Three good reasons why Riek Machar won’t leave the SPLM

Greetings internet!  I’ve succumbed to the folly(?) of starting my own blog.  I’ll gradually incorporate a back catalogue of articles published elsewhere on the web.  And so for an inaugural post, as news breaks of James Wani Igga’s appointment as South Sudan’s new vice-president:

When Salva Kiir dismissed his government in July, there was plenty of speculation that this was a prelude to a formal split of the SPLM, and that as Kiir’s chief challenger, Riek Machar would be the most likely figure to lead a breakaway faction.  And while nothing can be ruled out when it comes to the SPLM leadership, and, in time, as with most liberation movements, the party will almost certainly divide and re-configure, there are at least three good reasons why Riek Machar won’t (or shouldn’t, if he’s smart) leave the SPLM any time soon:

1. The SPLM/A’s independence legacy

2. Riek’s personal history of leaving parties

3. Look at what happened to Lam Akol in 2010

Wholly accurate or not, the SPLM/A offers the strong narrative that it was the institution responsible for South Sudan’s independence.  Walking away from that legacy would be a huge electoral burden.  An insurmountable burden for the foreseeable future.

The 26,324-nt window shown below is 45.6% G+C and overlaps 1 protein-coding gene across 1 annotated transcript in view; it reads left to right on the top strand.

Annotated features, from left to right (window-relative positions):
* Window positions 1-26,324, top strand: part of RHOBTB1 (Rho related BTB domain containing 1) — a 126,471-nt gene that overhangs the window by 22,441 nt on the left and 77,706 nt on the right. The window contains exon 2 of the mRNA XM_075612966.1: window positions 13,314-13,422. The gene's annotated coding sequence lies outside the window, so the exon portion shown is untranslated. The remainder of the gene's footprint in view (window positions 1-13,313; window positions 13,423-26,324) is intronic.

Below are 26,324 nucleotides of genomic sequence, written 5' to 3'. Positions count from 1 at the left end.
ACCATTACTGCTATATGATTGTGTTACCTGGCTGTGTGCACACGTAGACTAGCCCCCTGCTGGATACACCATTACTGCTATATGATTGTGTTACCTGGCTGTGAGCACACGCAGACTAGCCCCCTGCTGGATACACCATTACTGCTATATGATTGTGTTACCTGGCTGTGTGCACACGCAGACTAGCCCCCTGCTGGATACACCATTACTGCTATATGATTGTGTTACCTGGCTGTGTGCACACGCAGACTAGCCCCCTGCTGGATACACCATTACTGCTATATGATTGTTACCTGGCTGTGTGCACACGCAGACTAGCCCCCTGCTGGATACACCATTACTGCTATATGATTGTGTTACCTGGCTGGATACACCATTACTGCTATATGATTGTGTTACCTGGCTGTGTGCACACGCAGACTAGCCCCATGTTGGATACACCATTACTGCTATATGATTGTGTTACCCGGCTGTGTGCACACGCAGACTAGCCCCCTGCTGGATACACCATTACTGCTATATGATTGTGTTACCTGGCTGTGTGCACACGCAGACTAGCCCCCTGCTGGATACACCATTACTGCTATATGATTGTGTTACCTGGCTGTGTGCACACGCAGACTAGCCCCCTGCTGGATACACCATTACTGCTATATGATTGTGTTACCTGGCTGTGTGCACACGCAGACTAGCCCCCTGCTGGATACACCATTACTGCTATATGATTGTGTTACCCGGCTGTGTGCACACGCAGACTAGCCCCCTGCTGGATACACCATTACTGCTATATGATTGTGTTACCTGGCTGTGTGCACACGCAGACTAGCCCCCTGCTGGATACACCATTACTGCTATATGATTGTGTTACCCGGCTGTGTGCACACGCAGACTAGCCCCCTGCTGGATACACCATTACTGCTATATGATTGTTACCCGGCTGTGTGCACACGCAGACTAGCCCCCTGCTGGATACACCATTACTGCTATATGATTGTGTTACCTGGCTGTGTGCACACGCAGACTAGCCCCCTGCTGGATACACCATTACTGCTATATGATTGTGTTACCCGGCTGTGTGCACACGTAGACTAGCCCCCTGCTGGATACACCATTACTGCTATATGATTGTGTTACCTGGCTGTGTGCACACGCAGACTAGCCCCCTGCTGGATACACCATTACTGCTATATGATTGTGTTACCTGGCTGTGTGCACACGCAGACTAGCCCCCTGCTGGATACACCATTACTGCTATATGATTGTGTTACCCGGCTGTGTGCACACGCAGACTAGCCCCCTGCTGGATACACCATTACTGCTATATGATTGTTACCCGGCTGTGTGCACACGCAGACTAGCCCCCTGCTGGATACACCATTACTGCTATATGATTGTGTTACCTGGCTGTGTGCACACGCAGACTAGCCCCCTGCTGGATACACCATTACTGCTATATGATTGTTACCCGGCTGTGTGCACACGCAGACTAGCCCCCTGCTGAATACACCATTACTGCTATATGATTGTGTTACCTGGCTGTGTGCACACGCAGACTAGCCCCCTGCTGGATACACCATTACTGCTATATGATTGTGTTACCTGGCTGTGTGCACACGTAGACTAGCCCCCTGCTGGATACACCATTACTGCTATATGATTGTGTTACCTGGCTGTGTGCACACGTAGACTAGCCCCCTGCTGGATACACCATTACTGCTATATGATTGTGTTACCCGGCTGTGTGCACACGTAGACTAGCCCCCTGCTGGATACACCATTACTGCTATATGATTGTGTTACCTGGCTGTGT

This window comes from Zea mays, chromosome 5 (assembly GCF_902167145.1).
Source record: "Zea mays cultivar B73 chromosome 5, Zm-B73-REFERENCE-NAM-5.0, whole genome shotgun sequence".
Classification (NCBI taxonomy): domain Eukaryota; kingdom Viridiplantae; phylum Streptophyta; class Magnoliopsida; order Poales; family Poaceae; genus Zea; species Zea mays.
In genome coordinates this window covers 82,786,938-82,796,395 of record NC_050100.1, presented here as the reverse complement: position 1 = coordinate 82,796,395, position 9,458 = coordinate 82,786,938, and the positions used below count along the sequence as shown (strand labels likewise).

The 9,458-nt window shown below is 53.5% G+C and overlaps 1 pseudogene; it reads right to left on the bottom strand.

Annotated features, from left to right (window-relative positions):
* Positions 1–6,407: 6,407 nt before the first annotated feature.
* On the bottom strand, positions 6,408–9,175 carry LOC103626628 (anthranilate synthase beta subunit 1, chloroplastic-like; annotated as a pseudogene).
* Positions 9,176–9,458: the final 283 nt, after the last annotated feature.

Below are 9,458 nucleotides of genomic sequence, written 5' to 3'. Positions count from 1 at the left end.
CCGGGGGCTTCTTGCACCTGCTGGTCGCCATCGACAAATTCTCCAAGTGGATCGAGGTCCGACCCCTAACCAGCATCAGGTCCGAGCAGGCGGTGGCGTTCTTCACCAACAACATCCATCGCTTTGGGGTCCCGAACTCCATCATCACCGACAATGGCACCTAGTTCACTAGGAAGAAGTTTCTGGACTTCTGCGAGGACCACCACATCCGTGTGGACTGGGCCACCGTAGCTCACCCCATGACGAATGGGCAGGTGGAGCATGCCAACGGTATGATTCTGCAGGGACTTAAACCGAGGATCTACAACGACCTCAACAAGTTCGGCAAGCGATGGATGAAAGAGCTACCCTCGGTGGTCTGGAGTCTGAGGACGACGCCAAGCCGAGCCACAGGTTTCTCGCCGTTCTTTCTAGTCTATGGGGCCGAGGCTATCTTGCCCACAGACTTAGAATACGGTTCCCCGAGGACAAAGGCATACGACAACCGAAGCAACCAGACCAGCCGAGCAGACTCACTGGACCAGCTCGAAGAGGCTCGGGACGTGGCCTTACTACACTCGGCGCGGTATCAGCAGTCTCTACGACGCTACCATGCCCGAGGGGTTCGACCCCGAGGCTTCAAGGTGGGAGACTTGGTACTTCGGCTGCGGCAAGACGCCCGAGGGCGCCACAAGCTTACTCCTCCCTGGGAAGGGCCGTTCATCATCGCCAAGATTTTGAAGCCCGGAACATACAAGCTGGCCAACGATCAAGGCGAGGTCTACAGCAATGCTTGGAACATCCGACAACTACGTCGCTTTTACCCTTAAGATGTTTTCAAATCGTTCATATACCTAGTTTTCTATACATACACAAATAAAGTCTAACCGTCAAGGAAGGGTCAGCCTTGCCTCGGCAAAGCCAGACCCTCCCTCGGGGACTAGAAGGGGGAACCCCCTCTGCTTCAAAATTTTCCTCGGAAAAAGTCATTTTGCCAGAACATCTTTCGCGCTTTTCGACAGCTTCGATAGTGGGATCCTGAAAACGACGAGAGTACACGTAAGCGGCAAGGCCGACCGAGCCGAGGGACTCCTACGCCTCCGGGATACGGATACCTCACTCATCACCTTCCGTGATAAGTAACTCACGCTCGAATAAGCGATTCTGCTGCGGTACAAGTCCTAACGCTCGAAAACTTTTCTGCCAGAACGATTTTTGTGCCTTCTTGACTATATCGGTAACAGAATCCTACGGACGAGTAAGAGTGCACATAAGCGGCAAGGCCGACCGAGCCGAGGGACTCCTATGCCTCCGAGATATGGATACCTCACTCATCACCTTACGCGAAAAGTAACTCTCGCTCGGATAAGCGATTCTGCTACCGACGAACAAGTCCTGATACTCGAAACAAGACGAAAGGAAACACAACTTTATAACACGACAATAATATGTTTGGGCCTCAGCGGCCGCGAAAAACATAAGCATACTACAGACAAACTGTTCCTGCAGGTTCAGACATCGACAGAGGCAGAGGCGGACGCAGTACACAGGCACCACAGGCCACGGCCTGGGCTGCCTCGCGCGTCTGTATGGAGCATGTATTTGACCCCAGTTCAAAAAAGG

The history of the SPLM’s splits and feuds during the civil war is well documented.  Suffice it to say that the eventual process of reconciliation after Riek’s departure from the movement in 1991 was not easy.  Leaving the party again raises further opportunity for opponents to seize on this complicated, troublesome past.  Leave the party once, and forgiveness may come.  Leave the party twice, and forgiveness may not be so readily forthcoming.

Lam Akol, one of Riek’s allies in the 1991 split, and later, the SPLM-designated foreign minister in the Government of National Unity, left the SPLM in 2009 to form SPLM-Democratic Change.  Lam was the only person to challenge Kiir in the 2010 election for president of the Government of Southern Sudan.  He came a distant, distant second, with only a tenth of the vote.  But Lam’s electoral defeat is not responsible for his exile to the political wilderness; it was the folly of challenging a ruling party that firmly controlled the machinery and resources of the state.  Lam is as sharp as they come, but his political career in South Sudan is effectively over.  It didn’t help that Lam’s authoritarian leadership tendencies led to his party repeatedly imploding, but it wasn’t inevitable that he ended up a political pariah.  Riek isn’t in danger of suffering an identical fate, but it’s worth considering how difficult it is to build an alternative political organisation in today’s South Sudan.  In that regard, the experience of the SPLM-DC is instructive for anyone plotting party splits.


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